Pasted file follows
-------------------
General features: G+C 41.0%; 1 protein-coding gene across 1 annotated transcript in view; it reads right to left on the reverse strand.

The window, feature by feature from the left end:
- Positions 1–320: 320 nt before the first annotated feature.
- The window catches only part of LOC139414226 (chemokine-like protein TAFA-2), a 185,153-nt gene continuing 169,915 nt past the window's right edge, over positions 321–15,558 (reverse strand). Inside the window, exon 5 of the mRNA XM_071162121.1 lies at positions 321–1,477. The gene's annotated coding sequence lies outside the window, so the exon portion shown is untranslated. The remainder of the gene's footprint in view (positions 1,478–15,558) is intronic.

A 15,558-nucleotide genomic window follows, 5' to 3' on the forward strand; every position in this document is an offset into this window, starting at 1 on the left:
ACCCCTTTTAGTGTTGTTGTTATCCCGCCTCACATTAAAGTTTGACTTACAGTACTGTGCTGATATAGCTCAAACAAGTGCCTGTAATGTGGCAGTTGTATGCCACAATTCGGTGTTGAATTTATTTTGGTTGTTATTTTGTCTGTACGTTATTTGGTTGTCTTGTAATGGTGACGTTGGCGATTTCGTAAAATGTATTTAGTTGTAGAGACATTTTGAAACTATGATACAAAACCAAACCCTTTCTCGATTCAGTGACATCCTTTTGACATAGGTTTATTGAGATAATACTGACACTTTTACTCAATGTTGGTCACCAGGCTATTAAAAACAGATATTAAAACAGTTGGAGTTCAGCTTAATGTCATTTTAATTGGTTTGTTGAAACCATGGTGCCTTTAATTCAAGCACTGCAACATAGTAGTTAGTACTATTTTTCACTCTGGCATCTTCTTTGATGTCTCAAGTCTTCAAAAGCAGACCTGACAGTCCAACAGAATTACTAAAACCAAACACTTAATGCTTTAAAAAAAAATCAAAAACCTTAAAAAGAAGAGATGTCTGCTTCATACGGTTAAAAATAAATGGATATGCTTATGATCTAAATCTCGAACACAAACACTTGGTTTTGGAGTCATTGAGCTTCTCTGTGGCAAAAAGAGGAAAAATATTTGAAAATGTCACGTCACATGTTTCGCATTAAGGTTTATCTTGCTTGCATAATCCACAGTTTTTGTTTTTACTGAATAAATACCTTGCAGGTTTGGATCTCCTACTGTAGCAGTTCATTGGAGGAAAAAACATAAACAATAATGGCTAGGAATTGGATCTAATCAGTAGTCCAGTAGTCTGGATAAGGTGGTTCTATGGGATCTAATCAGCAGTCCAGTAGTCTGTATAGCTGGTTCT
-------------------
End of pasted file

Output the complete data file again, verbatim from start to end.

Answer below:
General features: G+C 41.0%; 1 protein-coding gene across 1 annotated transcript in view; it reads right to left on the reverse strand.

The window, feature by feature from the left end:
- Positions 1–320: 320 nt before the first annotated feature.
- The window catches only part of LOC139414226 (chemokine-like protein TAFA-2), a 185,153-nt gene continuing 169,915 nt past the window's right edge, over positions 321–15,558 (reverse strand). Inside the window, exon 5 of the mRNA XM_071162121.1 lies at positions 321–1,477. The gene's annotated coding sequence lies outside the window, so the exon portion shown is untranslated. The remainder of the gene's footprint in view (positions 1,478–15,558) is intronic.

A 15,558-nucleotide genomic window follows, 5' to 3' on the forward strand; every position in this document is an offset into this window, starting at 1 on the left:
ACCCCTTTTAGTGTTGTTGTTATCCCGCCTCACATTAAAGTTTGACTTACAGTACTGTGCTGATATAGCTCAAACAAGTGCCTGTAATGTGGCAGTTGTATGCCACAATTCGGTGTTGAATTTATTTTGGTTGTTATTTTGTCTGTACGTTATTTGGTTGTCTTGTAATGGTGACGTTGGCGATTTCGTAAAATGTATTTAGTTGTAGAGACATTTTGAAACTATGATACAAAACCAAACCCTTTCTCGATTCAGTGACATCCTTTTGACATAGGTTTATTGAGATAATACTGACACTTTTACTCAATGTTGGTCACCAGGCTATTAAAAACAGATATTAAAACAGTTGGAGTTCAGCTTAATGTCATTTTAATTGGTTTGTTGAAACCATGGTGCCTTTAATTCAAGCACTGCAACATAGTAGTTAGTACTATTTTTCACTCTGGCATCTTCTTTGATGTCTCAAGTCTTCAAAAGCAGACCTGACAGTCCAACAGAATTACTAAAACCAAACACTTAATGCTTTAAAAAAAAATCAAAAACCTTAAAAAGAAGAGATGTCTGCTTCATACGGTTAAAAATAAATGGATATGCTTATGATCTAAATCTCGAACACAAACACTTGGTTTTGGAGTCATTGAGCTTCTCTGTGGCAAAAAGAGGAAAAATATTTGAAAATGTCACGTCACATGTTTCGCATTAAGGTTTATCTTGCTTGCATAATCCACAGTTTTTGTTTTTACTGAATAAATACCTTGCAGGTTTGGATCTCCTACTGTAGCAGTTCATTGGAGGAAAAAACATAAACAATAATGGCTAGGAATTGGATCTAATCAGTAGTCCAGTAGTCTGGATAAGGTGGTTCTATGGGATCTAATCAGCAGTCCAGTAGTCTGTATAGCTGGTTCT